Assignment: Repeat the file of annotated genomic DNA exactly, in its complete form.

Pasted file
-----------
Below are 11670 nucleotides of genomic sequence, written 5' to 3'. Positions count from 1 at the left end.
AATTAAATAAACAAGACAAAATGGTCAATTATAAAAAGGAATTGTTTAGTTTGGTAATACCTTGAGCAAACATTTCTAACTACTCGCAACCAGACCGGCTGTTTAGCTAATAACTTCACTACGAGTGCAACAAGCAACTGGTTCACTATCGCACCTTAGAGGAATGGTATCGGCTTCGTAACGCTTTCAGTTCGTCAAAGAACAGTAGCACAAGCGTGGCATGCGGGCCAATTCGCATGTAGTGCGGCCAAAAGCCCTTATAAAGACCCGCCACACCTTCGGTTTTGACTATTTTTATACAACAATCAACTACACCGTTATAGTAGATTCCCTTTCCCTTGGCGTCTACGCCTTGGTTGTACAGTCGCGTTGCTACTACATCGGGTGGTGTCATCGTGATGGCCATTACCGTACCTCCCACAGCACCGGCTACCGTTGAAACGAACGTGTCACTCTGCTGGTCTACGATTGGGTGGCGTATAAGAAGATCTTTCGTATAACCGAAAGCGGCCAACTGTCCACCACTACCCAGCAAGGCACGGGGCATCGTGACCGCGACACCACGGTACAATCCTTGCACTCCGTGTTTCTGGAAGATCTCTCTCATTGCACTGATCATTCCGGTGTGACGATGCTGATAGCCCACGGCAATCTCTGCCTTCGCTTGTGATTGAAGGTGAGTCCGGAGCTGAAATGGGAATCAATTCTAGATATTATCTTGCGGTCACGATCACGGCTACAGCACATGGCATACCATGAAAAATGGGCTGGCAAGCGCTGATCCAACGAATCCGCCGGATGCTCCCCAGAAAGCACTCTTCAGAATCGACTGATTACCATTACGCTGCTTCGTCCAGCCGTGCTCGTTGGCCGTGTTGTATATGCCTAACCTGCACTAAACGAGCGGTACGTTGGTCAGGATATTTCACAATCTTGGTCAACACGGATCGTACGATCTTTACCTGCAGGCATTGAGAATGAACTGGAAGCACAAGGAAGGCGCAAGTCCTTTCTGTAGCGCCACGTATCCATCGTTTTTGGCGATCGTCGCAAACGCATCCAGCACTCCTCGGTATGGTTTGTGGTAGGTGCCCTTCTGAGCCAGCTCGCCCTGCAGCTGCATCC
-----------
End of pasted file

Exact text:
Below are 11670 nucleotides of genomic sequence, written 5' to 3'. Positions count from 1 at the left end.
AATTAAATAAACAAGACAAAATGGTCAATTATAAAAAGGAATTGTTTAGTTTGGTAATACCTTGAGCAAACATTTCTAACTACTCGCAACCAGACCGGCTGTTTAGCTAATAACTTCACTACGAGTGCAACAAGCAACTGGTTCACTATCGCACCTTAGAGGAATGGTATCGGCTTCGTAACGCTTTCAGTTCGTCAAAGAACAGTAGCACAAGCGTGGCATGCGGGCCAATTCGCATGTAGTGCGGCCAAAAGCCCTTATAAAGACCCGCCACACCTTCGGTTTTGACTATTTTTATACAACAATCAACTACACCGTTATAGTAGATTCCCTTTCCCTTGGCGTCTACGCCTTGGTTGTACAGTCGCGTTGCTACTACATCGGGTGGTGTCATCGTGATGGCCATTACCGTACCTCCCACAGCACCGGCTACCGTTGAAACGAACGTGTCACTCTGCTGGTCTACGATTGGGTGGCGTATAAGAAGATCTTTCGTATAACCGAAAGCGGCCAACTGTCCACCACTACCCAGCAAGGCACGGGGCATCGTGACCGCGACACCACGGTACAATCCTTGCACTCCGTGTTTCTGGAAGATCTCTCTCATTGCACTGATCATTCCGGTGTGACGATGCTGATAGCCCACGGCAATCTCTGCCTTCGCTTGTGATTGAAGGTGAGTCCGGAGCTGAAATGGGAATCAATTCTAGATATTATCTTGCGGTCACGATCACGGCTACAGCACATGGCATACCATGAAAAATGGGCTGGCAAGCGCTGATCCAACGAATCCGCCGGATGCTCCCCAGAAAGCACTCTTCAGAATCGACTGATTACCATTACGCTGCTTCGTCCAGCCGTGCTCGTTGGCCGTGTTGTATATGCCTAACCTGCACTAAACGAGCGGTACGTTGGTCAGGATATTTCACAATCTTGGTCAACACGGATCGTACGATCTTTACCTGCAGGCATTGAGAATGAACTGGAAGCACAAGGAAGGCGCAAGTCCTTTCTGTAGCGCCACGTATCCATCGTTTTTGGCGATCGTCGCAAACGCATCCAGCACTCCTCGGTATGGTTTGTGGTAGGTGCCCTTCTGAGCCAGCTCGCCCTGCAGCTGCATCC